The U.S. Environmental Protection Agency (USEPA) released new interim guidance for public comment regarding destroying and disposing of certain per– and polyfluoroalkyl substances (PFAS) and PFAS-containing materials. The new interim guidance outlines the current techniques and treatments that may be used to destroy or dispose of PFAS and PFAS-containing materials from non-consumer products, including aqueous film-forming foam for firefighting.
In the limited time provided under the National Defense Authorization Act for Fiscal Year 2020 (FY20 NDAA), the interim guidance assembles and consolidates information into a single document that generally describes thermal treatment, landfill, and underground injection technologies that may be effective in the destruction or disposal of PFAS and PFAS-containing materials. To help ensure informed decision-making, the technology-specific information describes uncertainties and how those uncertainties should be weighed given situation-specific factors, such as the physical phase of the waste, whether it is liquid, solid, or gas.
There are many current research efforts being coordinated across the Federal government to help address PFAS destruction. USEPA will incorporate this increased knowledge into future versions of guidance documents to help decision-makers choose the most appropriate PFAS disposal options for specific circumstances.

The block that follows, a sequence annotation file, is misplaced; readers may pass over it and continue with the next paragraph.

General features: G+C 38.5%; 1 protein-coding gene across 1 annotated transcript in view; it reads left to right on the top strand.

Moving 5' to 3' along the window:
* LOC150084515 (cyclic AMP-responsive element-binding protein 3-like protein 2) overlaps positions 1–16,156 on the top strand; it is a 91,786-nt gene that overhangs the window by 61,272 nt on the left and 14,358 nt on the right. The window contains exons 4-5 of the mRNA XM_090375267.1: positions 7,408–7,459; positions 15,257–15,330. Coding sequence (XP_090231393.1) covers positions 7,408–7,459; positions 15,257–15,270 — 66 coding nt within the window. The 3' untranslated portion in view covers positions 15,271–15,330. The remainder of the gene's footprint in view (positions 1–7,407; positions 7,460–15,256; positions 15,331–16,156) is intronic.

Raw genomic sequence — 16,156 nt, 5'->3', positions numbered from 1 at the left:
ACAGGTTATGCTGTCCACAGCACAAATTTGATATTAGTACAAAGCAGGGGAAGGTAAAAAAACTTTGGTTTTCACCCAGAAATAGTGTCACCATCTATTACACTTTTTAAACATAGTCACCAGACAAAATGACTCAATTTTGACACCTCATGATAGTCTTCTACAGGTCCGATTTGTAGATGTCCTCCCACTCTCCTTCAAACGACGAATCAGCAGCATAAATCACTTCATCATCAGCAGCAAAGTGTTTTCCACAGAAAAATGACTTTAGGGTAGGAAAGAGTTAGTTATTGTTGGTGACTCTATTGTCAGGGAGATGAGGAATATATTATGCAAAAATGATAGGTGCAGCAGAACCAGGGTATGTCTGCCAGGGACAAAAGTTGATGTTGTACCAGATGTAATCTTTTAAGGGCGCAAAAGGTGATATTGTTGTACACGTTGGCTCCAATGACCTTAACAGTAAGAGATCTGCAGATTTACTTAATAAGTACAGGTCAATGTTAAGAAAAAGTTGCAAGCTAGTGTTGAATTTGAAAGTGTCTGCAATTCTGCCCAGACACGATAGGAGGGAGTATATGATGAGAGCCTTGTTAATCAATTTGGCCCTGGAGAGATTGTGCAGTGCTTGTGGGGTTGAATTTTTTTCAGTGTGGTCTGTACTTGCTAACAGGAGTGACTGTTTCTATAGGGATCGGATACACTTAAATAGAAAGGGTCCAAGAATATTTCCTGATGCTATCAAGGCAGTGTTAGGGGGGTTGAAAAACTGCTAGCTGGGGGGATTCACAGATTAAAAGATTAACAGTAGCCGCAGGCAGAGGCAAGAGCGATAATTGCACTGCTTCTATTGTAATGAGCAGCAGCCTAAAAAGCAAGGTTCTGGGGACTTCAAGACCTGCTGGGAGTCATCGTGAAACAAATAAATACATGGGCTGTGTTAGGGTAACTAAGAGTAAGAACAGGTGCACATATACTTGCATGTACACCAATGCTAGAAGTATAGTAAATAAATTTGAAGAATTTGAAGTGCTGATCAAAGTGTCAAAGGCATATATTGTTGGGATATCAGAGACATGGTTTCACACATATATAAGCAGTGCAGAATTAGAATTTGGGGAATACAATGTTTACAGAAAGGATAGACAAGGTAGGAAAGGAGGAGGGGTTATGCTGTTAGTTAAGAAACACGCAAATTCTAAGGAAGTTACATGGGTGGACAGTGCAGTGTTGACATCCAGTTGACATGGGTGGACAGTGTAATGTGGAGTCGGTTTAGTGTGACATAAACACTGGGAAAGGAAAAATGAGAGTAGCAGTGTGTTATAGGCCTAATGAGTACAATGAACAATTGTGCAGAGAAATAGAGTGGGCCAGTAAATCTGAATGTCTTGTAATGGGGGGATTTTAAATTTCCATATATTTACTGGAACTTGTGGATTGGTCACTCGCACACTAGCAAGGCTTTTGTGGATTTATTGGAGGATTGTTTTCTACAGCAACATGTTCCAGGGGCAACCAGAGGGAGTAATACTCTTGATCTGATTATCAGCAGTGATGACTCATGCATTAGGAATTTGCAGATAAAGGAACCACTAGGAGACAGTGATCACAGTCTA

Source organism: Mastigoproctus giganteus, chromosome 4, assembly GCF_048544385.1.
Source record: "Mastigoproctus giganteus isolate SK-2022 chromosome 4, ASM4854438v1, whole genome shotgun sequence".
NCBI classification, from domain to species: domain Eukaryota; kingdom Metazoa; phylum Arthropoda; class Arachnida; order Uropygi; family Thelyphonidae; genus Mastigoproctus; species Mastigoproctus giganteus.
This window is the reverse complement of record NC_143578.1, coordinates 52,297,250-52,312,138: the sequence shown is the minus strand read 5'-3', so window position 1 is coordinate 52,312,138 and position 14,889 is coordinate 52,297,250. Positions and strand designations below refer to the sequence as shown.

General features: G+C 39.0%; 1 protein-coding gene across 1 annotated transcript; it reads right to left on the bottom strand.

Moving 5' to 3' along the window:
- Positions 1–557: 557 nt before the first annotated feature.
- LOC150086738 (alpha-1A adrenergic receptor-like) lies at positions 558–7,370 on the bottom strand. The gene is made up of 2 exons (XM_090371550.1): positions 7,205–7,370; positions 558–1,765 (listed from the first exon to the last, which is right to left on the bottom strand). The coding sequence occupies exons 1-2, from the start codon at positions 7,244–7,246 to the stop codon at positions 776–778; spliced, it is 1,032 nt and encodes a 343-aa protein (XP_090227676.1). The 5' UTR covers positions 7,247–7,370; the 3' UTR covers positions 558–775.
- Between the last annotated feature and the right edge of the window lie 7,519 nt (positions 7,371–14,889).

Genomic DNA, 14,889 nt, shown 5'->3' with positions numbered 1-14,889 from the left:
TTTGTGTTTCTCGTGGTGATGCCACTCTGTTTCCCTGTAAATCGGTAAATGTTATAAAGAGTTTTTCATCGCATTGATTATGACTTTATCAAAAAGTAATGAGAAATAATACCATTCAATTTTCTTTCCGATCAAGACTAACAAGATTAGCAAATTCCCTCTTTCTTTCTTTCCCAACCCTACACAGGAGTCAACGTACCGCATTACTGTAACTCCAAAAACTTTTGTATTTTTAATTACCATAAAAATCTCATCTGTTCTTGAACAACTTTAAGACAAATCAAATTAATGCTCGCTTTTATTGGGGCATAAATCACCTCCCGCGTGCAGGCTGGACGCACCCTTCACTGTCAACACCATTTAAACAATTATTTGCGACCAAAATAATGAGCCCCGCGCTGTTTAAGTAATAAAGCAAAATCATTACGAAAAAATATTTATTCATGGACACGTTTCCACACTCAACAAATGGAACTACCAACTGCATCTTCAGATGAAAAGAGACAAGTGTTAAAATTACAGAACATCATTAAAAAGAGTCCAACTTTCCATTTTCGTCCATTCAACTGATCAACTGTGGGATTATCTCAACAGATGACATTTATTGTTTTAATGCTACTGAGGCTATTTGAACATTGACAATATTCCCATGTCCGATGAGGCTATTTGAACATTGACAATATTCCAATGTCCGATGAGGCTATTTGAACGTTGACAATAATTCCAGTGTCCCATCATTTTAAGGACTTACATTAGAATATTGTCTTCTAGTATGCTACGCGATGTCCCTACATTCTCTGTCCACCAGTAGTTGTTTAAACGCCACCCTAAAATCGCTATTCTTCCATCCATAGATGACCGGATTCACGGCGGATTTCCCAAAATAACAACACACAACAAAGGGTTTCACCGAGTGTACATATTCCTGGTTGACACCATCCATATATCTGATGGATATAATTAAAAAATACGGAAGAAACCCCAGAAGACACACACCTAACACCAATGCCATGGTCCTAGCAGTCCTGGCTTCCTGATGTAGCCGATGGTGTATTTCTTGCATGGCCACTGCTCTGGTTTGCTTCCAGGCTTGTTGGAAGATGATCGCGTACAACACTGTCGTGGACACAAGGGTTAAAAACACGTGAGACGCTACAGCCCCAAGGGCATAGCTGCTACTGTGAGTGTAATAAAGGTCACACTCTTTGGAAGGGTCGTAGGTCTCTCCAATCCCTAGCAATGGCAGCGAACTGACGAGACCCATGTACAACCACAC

As required by the FY20 NDAA, the interim guidance addresses PFAS and PFAS-containing materials including:
- Aqueous film-forming foam used for firefighting.
- Soil and biosolids.
- Textiles, other than consumer goods, treated with PFAS.
- Spent filters, membranes, resins, granular carbon, and other waste from water treatment.
- Landfill leachate containing PFAS.
- Solid, liquid, or gas waste streams containing PFAS from facilities manufacturing or using PFAS.
The interim guidance is not intended to address destruction and disposal of PFAS-containing consumer products, such as non-stick cookware and water-resistant clothing. USEPA is also providing guidance on testing and monitoring air, effluent, and soil for releases near potential destruction or disposal sites. USEPA’s interim guidance captures the significant information gaps associated with PFAS testing and monitoring and identifies specific research needs to address the FY20 NDAA requirements.
USEPA will accept comments on the interim guidance via the Federal Register through February 22, 2021. USEPA will consider and incorporate comments into a revised document before reviewing and revising the interim guidance at least once every three years.